Paradise in Chelsea: Buddhist Art of Kashmir at the Rubin Museum
Reported by the Flatiron Hot! News Editorial Staff
On October 12th I traveled 45 minutes from my apartment on the Upper East Side to the Rubin Museum of Art in the heart of Chelsea, just a short walk from our own Flatiron location. My commute was nothing compared to that of three other visitors who perused the Rubin’s exhibition Collecting Paradise: Buddhist Art of Kashmir and its Legacies at the same time as myself.
Nicole He, her husband Jomo Wang, and their son Nico Yu traveled more than 15 hours from their home in Chengdu, China to visit the Rubin. Not only did they wish to visit the Rubin, they came to experience this particular exhibition and see the famous metal sculpture, “Crowned Buddha Shakyamuni,” which is more than a thousand years old. Yu described the piece as, “a world-famous piece of art.”
Made of copper, silver, and zinc inlays, this piece is “among the finest and most complex surviving examples” of lost-wax casting techniques. Although the sculpture stands one foot tall, every inch is sumptuously ornate. The golden Buddha sits atop a lotus beside two tall architectural reliquaries that stretch toward the sky. My gaze was immediately drawn to the central figure and his crown, the pinnacle of the sculpture. Stepping closer, I noticed minute details including tiny golden flowers and little circles that form the Buddha’s earrings. The entire sculpture is richly textured; I found myself wishing I could run my fingers over the bumpy folds in the Buddha’s clothing and the lotus’s smooth petals.
The Rubin specializes in artwork native to the Himalayas, India, and neighboring regions. They aim to promote cross-cultural connections that may inspire visitors “to contemplate ideas that extend across history and span human cultures.” Standing in front of “Crowned Buddha Shakyamuni,” Nicole He described her experience at the Rubin: “Here we can see a lot of masterpieces. Most of the pieces we have only read about in books. So now today we can see them with our eyes, right in front of us.”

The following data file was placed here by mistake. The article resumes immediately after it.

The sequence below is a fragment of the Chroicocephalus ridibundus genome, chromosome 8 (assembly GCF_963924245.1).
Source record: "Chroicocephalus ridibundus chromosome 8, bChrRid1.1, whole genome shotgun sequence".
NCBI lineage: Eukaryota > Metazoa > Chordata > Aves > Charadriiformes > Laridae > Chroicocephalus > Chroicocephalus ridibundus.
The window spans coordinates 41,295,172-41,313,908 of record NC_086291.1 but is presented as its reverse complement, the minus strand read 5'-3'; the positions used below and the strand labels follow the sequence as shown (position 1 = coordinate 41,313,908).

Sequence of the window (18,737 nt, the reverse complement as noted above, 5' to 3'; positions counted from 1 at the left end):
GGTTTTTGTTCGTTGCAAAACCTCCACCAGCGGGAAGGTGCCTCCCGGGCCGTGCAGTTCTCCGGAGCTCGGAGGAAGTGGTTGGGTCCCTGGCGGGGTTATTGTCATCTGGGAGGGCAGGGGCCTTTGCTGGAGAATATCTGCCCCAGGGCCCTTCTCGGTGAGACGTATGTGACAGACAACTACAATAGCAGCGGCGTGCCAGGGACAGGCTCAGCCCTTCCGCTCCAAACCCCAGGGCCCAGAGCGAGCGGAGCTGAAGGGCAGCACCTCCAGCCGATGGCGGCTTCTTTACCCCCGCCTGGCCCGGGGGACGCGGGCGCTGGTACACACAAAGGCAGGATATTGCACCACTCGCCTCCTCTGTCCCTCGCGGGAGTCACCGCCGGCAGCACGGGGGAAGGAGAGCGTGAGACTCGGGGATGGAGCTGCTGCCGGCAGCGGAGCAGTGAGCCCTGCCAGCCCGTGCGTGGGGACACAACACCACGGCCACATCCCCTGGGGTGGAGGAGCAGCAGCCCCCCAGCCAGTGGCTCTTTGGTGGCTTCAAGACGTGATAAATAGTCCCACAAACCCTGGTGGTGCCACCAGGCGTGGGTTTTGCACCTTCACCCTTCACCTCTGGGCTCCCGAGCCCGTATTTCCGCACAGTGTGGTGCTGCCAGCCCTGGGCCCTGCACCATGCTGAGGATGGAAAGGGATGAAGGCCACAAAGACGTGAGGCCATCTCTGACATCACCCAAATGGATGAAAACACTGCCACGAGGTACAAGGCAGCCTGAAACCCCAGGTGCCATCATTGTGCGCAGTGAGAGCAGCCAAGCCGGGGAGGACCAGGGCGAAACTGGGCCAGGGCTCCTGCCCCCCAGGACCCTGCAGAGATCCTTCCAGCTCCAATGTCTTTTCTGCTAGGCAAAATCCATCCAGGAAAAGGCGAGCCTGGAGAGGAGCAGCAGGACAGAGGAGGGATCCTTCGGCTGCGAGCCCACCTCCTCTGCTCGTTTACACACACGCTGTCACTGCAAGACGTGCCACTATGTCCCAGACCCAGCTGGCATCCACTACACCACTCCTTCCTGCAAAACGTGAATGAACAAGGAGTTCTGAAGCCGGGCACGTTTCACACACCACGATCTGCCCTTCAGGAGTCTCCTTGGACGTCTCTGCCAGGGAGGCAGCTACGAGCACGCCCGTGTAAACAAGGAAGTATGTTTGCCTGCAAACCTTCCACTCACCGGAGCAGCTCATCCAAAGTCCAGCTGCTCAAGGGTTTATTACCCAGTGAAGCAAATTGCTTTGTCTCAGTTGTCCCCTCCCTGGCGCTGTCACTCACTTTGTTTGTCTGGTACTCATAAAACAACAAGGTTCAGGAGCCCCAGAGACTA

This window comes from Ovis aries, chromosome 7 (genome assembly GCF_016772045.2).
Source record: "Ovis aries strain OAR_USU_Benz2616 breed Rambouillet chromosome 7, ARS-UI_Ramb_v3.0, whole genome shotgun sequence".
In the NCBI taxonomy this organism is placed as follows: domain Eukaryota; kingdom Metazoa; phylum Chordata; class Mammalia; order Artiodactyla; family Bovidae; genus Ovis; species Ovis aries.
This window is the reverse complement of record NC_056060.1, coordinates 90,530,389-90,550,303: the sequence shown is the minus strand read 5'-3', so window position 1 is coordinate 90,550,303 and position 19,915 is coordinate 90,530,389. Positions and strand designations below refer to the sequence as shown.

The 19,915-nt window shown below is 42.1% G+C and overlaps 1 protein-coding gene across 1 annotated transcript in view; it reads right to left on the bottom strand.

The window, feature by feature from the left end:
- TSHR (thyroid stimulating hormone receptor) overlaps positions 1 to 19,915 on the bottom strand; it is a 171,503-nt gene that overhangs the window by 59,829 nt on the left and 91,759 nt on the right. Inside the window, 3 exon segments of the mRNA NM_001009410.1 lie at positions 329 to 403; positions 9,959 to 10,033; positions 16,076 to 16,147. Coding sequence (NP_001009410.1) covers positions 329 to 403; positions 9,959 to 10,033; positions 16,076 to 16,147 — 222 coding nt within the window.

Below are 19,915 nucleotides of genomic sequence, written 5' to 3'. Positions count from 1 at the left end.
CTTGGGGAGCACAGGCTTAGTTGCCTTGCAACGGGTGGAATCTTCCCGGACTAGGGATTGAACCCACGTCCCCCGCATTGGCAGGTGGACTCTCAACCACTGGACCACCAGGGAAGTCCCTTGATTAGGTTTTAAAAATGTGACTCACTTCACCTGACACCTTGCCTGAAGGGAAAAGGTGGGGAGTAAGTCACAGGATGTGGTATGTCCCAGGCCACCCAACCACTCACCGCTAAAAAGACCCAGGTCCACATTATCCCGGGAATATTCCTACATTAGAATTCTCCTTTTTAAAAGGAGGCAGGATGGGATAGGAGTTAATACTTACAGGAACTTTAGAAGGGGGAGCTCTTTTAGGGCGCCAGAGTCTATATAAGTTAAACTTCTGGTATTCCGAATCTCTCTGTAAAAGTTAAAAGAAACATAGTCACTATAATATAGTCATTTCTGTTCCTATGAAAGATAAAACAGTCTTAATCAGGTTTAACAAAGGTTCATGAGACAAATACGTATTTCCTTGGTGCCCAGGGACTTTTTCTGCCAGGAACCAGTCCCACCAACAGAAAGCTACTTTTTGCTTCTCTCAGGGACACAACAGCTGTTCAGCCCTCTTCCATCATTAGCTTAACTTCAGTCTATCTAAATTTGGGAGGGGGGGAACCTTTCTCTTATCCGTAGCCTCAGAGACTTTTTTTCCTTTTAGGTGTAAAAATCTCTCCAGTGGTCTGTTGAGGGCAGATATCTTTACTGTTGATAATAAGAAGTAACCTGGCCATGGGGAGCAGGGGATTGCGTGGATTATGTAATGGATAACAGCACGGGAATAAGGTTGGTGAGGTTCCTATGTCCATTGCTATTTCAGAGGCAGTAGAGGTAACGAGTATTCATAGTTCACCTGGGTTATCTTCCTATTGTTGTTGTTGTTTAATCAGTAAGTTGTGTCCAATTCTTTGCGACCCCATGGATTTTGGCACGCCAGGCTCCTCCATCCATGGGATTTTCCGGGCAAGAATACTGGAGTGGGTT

Collecting Paradise, which closes this Monday, October 19th, transports us to Kashmir, a region that extends between present day Pakistan, India, and China. Nestled between the highest ranges of the Himalayan Mountains, Kashmir has long been described as a paradise, which its decadent artwork easily evokes. Delicately carved ivory. Elaborate metal sculptures.
Beginning in the 5th and 6th centuries, Kashmir bustled with cultural exchange and prestige. Buddhism flourished; artists crafted sophisticated sculptures, paintings, and manuscripts that Western Himalayan pilgrims collected. The Western Himalayans invited Kashmiri artists and teachers to their communities where they worked together to decorate monasteries and translate Buddhist texts into the Tibetan language.
Over time, Kashmiri art influenced the cultural identity of the Western Himalayan Buddhists. Rather than merely imitating Kashmiri artwork, the Western Himalayans developed their own distinct style, which Collecting Paradise highlights and celebrates. Moving counterclockwise, the exhibition begins with carved ivory and metal sculptures, such as “Crowned Buddha Shakyamuni,” that were brought to the Western Himalayas from Kashmir in the 7th through 12th centuries. The exhibition continues with sculptures and paintings created by Kashmiri and local artists in the Western Himalayas in the 11th through 14th centuries.
The last portion of the exhibition displays artwork created during the 15th through 17th centuries when Kashmiri aesthetics were revitalized in Western Tibet. One of my favorite pieces, “Four-Armed Mahakala,” made in Western Tibet during the 15th century, is featured in this section. Mahakala is known as “the destroyer of obstacles to enlightenment. Kashmiri artists created this type of wrathful deity image, but Western Himalayan artists intensified its expressive authority.”
A large, dark blue deity with four arms, wide eyes, and a crown of skulls sits in the center of the painting. Bright red surrounds his body in a flame-like pattern. Perhaps the most stunning aspect of this painting is the vibrancy of the pigment and the contrast between blues and reds. The combination of beauty and wrath conveys power that seems appropriate to both Kashmiri and Himalayan culture.
The conclusion of the exhibition provides books and photographs for visitors to peruse if they wish to learn more about Kashmiri and Western Himalayan culture and artwork.
Nicole He and her family, having traveled all the way from China to visit Collecting Paradise, would certainly agree, this is not an exhibition to miss. The Rubin is located at 150 West 17th Street between 6th and 7th Avenues. To plan your visit please go to their website: www.rubinmuseum.org or follow them on Facebook and Twitter.
All information pertaining to Kashmiri and Western Himalayan artwork and culture derived from the Rubin Museum website and exhibition descriptions.